Chapter 8, by Janet Rosen
It was a long streetcar ride back into town. It gave me a chance to sober up and think about the events of the past days. I opened the envelope the mysterious stranger had given me. A fat handful of $20s and $50s, a plane ticket to San Antonio, and a map. I sighed and rubbed my now aching again head. Had I but known, when Matt Burns knocked on my door....
I was back in my office, packing up a suitcase and sipping the dregs of my last bottle when I heard footsteps. Real, solid shoes this time, and no knock on the door, just an unforgiving hand turning the knob and pushing the door open wide. Cops.
"You boys got a warrant?"
"You goin' somewhere, sister?"
"Just taking a little vacation. There a law against that?"
They exchanged glances and one of them shrugged and leaned into the door jamb. His partner sat on my desk and tried to read my calendar upside down. "What do you know about a riot out at CGS at the beach tonight?"
"Why do you ask?"
"Girl got hurt. Mentioned your name. Lieutenant wants you to come down to the Hall of Justice with us."
"O.K. if I bring my suitcase so I can leave from there?"
"Sure. You might need it in the womens holding cell."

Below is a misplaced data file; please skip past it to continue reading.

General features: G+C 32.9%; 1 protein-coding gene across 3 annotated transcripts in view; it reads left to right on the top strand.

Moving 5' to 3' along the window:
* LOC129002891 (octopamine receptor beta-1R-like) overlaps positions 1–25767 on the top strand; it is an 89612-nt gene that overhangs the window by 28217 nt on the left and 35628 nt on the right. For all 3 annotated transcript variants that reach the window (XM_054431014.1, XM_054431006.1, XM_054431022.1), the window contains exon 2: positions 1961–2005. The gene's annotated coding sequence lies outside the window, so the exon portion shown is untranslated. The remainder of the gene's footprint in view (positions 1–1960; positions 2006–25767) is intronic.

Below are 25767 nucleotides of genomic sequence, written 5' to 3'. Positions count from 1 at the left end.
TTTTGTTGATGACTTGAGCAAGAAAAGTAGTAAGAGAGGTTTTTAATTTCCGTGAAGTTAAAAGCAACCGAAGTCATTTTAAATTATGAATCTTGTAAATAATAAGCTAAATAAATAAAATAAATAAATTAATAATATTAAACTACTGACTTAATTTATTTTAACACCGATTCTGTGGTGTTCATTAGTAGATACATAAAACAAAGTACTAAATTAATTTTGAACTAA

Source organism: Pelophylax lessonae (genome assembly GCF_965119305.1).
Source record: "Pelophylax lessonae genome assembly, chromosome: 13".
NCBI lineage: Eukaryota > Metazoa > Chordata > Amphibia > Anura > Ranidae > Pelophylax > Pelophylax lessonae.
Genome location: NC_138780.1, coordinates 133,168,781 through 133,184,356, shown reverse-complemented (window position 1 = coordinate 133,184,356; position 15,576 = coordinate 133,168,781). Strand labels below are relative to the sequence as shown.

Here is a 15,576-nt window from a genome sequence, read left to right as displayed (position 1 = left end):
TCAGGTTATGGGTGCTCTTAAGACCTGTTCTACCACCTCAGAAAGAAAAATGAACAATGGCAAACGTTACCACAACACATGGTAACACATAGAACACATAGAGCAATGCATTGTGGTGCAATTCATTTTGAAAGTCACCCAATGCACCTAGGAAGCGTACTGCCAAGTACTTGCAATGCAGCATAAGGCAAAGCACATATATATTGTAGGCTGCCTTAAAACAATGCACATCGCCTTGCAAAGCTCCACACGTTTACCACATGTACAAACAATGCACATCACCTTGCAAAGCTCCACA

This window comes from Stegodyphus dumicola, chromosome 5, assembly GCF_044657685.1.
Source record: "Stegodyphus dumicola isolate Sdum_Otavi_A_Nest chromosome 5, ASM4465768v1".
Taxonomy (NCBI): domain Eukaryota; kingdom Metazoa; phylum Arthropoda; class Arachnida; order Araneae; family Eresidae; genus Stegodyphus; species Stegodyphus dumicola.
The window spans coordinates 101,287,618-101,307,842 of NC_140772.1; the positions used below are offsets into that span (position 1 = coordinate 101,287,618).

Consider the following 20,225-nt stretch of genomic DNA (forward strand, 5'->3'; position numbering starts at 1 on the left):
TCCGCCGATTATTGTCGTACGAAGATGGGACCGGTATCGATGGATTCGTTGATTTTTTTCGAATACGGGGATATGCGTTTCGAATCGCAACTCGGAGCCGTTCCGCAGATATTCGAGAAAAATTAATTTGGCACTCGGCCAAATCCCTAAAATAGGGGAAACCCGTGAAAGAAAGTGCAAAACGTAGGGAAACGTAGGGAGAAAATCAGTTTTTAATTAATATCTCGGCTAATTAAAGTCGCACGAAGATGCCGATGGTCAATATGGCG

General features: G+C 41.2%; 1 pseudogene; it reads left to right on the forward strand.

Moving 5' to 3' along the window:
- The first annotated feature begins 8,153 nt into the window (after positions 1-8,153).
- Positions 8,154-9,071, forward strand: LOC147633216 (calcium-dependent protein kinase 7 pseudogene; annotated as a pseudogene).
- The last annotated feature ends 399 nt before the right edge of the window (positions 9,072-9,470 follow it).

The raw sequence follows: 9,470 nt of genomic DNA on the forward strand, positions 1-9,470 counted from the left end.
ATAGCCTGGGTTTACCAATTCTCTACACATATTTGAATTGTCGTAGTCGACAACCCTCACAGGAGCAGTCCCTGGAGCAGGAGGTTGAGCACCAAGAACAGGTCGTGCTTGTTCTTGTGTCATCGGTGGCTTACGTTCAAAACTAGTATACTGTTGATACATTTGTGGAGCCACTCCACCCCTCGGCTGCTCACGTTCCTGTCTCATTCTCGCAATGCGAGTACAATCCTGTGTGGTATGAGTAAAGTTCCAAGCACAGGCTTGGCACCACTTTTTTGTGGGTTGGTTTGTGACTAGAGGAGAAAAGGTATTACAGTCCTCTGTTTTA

Everybody's a comedian these days. We rode down to the Hall, but instead of going up to the cop shop we started heading down to the Basement.
"What's up, boys?"
"The girl died en route to the hospital. Lieutenant wants to know if you can I.D. her for us."
The room was cold. Everything in it was white. It even looked cold. The beer, whisky and sushi started recreating the Battle of Bunker Hill in my gut. All I could see was the little mound under the white sheet. They lifted the sheet. A sad, thin, familiar face. New bruises along the forearms as well as the knees. "Her name's Uke. I don't know if its her first or last name. Just met her once, by chance; we chatted a minute."
"That fits with what we know." A woman's voice echoed off the white tile. I turned. Son of a gun. The M.E. was a woman, a Dr. Gunther if the name on her apron was really hers. She was holding a power tool confidently; her smile would have cut bone and under the bloodied white apron I could make out the now all-too-familiar ill-fitting white suit. What the hell was going on here?
I grabbed my suitcase and ran for it; the cops were in hot pursuit but I beat them out to Bryant Street and grabbed a cab for the airport.